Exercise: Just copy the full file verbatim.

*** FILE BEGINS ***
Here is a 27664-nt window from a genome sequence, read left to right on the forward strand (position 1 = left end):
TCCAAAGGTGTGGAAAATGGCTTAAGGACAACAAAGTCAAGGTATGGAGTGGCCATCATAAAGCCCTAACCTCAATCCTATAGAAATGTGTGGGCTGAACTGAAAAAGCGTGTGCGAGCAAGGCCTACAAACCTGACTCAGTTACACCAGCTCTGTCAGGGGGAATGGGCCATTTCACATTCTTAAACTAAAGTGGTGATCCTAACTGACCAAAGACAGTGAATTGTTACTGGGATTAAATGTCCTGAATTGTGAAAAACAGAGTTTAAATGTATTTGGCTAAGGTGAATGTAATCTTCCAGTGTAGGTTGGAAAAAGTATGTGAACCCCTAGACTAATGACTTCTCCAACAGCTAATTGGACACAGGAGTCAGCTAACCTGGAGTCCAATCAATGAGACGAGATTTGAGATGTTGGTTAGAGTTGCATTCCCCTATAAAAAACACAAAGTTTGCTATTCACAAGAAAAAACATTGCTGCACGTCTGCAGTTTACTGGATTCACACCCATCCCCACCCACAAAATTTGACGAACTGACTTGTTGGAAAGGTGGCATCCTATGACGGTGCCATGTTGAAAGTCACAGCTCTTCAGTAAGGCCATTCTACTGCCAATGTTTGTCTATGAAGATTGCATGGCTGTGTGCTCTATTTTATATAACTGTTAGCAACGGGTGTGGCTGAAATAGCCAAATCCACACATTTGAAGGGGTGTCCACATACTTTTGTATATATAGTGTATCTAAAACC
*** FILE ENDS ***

Here is a 27664-nt window from a genome sequence, read left to right on the forward strand (position 1 = left end):
TCCAAAGGTGTGGAAAATGGCTTAAGGACAACAAAGTCAAGGTATGGAGTGGCCATCATAAAGCCCTAACCTCAATCCTATAGAAATGTGTGGGCTGAACTGAAAAAGCGTGTGCGAGCAAGGCCTACAAACCTGACTCAGTTACACCAGCTCTGTCAGGGGGAATGGGCCATTTCACATTCTTAAACTAAAGTGGTGATCCTAACTGACCAAAGACAGTGAATTGTTACTGGGATTAAATGTCCTGAATTGTGAAAAACAGAGTTTAAATGTATTTGGCTAAGGTGAATGTAATCTTCCAGTGTAGGTTGGAAAAAGTATGTGAACCCCTAGACTAATGACTTCTCCAACAGCTAATTGGACACAGGAGTCAGCTAACCTGGAGTCCAATCAATGAGACGAGATTTGAGATGTTGGTTAGAGTTGCATTCCCCTATAAAAAACACAAAGTTTGCTATTCACAAGAAAAAACATTGCTGCACGTCTGCAGTTTACTGGATTCACACCCATCCCCACCCACAAAATTTGACGAACTGACTTGTTGGAAAGGTGGCATCCTATGACGGTGCCATGTTGAAAGTCACAGCTCTTCAGTAAGGCCATTCTACTGCCAATGTTTGTCTATGAAGATTGCATGGCTGTGTGCTCTATTTTATATAACTGTTAGCAACGGGTGTGGCTGAAATAGCCAAATCCACACATTTGAAGGGGTGTCCACATACTTTTGTATATATAGTGTATCTAAAACC